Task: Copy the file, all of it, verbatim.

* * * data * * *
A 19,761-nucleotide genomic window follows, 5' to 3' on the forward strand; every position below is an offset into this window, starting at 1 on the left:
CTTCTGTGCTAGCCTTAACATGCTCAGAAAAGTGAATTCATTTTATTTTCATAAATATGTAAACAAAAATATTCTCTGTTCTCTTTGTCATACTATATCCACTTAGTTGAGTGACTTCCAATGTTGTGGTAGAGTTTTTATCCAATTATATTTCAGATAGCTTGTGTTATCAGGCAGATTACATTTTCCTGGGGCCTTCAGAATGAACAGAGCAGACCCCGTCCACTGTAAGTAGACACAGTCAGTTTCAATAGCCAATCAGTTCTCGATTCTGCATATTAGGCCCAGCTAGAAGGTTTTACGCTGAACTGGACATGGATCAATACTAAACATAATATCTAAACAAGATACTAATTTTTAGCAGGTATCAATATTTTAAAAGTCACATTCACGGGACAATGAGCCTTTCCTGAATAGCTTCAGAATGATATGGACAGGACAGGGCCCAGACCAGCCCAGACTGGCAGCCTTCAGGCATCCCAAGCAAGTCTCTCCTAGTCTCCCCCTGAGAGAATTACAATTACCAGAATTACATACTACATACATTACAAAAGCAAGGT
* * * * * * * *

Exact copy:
A 19,761-nucleotide genomic window follows, 5' to 3' on the forward strand; every position below is an offset into this window, starting at 1 on the left:
CTTCTGTGCTAGCCTTAACATGCTCAGAAAAGTGAATTCATTTTATTTTCATAAATATGTAAACAAAAATATTCTCTGTTCTCTTTGTCATACTATATCCACTTAGTTGAGTGACTTCCAATGTTGTGGTAGAGTTTTTATCCAATTATATTTCAGATAGCTTGTGTTATCAGGCAGATTACATTTTCCTGGGGCCTTCAGAATGAACAGAGCAGACCCCGTCCACTGTAAGTAGACACAGTCAGTTTCAATAGCCAATCAGTTCTCGATTCTGCATATTAGGCCCAGCTAGAAGGTTTTACGCTGAACTGGACATGGATCAATACTAAACATAATATCTAAACAAGATACTAATTTTTAGCAGGTATCAATATTTTAAAAGTCACATTCACGGGACAATGAGCCTTTCCTGAATAGCTTCAGAATGATATGGACAGGACAGGGCCCAGACCAGCCCAGACTGGCAGCCTTCAGGCATCCCAAGCAAGTCTCTCCTAGTCTCCCCCTGAGAGAATTACAATTACCAGAATTACATACTACATACATTACAAAAGCAAGGT